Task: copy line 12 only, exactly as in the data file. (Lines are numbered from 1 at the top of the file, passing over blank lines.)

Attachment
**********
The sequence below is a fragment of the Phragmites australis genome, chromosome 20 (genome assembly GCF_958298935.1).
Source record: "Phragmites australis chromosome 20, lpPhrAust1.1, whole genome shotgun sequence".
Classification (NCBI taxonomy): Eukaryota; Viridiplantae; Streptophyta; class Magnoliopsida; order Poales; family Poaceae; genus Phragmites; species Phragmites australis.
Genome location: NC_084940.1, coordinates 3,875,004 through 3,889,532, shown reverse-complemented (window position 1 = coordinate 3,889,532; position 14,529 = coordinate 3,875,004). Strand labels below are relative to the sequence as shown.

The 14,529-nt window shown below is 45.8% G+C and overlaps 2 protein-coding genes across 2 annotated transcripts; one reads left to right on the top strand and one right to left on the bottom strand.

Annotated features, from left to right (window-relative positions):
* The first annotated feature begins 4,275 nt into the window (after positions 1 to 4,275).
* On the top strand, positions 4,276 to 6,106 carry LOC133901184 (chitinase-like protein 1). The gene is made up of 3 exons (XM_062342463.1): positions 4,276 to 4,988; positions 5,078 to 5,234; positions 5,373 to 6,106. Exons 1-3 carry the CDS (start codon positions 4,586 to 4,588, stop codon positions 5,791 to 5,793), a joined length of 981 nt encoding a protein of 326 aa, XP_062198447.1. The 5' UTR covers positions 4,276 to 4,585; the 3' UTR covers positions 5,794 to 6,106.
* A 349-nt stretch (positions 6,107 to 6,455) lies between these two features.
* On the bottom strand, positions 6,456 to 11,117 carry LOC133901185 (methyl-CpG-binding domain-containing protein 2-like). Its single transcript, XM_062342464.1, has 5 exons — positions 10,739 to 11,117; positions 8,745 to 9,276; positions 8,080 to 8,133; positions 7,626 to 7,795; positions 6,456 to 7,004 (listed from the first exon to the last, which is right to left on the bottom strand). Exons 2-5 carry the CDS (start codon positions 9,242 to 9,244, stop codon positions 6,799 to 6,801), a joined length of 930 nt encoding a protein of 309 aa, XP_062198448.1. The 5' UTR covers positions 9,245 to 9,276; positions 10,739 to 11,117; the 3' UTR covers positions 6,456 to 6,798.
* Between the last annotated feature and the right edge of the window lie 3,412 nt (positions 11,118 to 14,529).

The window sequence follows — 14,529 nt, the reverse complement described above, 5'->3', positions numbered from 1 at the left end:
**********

The window sequence follows — 14,529 nt, the reverse complement described above, 5'->3', positions numbered from 1 at the left end: